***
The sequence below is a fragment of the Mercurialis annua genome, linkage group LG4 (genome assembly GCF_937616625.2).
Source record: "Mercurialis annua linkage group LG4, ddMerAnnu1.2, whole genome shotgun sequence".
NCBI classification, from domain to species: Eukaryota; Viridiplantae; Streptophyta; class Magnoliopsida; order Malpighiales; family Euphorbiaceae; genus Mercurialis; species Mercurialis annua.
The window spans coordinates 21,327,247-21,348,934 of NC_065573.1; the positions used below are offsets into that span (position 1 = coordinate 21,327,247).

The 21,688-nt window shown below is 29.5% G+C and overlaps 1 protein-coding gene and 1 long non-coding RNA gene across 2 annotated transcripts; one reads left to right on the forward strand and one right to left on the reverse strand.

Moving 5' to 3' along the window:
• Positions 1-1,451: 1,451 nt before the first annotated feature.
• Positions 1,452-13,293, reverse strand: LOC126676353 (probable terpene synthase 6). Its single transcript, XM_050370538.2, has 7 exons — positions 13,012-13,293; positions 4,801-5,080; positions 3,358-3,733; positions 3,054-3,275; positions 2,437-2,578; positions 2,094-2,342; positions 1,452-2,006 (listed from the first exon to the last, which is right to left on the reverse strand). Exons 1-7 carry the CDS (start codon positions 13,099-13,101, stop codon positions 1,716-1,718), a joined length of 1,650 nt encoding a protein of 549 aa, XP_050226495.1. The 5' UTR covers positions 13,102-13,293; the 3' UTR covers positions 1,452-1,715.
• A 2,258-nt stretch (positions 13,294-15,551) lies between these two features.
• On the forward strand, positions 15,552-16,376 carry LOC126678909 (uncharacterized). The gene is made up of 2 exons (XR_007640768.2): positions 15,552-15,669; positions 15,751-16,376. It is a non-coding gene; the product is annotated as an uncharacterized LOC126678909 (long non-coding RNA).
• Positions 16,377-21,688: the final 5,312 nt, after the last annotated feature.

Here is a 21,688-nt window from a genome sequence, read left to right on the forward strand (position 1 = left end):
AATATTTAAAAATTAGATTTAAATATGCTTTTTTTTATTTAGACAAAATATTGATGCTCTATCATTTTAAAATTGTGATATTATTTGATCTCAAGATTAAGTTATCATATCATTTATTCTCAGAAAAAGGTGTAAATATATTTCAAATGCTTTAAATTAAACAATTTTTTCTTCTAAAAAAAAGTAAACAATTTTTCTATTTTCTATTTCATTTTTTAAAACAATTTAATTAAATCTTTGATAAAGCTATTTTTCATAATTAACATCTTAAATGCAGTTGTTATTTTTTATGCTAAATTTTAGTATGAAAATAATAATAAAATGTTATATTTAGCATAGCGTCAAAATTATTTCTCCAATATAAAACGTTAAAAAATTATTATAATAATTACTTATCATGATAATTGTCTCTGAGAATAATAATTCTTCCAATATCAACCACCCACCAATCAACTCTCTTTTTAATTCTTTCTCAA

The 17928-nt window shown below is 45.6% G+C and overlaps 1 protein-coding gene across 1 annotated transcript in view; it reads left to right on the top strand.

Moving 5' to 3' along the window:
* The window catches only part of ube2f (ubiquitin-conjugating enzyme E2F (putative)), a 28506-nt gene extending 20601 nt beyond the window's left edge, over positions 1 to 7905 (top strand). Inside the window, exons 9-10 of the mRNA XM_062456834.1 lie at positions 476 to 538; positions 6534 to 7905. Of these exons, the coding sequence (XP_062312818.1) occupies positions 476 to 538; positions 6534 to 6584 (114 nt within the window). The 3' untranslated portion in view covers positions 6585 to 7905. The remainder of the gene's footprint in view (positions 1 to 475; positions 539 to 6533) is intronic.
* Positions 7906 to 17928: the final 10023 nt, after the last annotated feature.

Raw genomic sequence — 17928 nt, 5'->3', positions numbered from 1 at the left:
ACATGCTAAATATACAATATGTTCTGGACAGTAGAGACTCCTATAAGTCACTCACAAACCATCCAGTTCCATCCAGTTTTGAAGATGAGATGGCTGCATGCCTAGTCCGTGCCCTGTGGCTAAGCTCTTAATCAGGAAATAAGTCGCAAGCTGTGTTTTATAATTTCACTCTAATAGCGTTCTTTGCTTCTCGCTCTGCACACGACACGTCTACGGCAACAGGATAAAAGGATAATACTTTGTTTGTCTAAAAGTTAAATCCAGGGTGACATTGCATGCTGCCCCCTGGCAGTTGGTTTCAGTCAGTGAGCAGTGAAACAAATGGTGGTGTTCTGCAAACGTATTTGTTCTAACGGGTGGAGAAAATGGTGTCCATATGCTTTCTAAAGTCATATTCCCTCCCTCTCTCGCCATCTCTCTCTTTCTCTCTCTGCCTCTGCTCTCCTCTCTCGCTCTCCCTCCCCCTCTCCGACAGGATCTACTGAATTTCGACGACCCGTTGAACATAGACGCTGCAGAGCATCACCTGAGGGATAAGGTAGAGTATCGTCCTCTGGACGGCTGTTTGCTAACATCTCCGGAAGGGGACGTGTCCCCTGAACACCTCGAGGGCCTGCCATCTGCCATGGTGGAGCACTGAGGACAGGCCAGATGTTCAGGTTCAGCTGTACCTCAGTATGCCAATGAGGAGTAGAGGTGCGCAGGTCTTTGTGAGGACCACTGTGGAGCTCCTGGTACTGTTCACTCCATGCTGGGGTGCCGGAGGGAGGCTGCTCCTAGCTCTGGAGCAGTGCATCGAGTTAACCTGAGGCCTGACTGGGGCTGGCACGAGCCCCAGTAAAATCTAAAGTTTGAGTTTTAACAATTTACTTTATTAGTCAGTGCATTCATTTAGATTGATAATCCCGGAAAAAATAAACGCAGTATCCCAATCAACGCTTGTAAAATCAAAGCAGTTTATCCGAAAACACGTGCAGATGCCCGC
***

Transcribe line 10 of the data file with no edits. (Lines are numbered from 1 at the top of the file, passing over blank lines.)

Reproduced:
• On the forward strand, positions 15,552-16,376 carry LOC126678909 (uncharacterized). The gene is made up of 2 exons (XR_007640768.2): positions 15,552-15,669; positions 15,751-16,376. It is a non-coding gene; the product is annotated as an uncharacterized LOC126678909 (long non-coding RNA).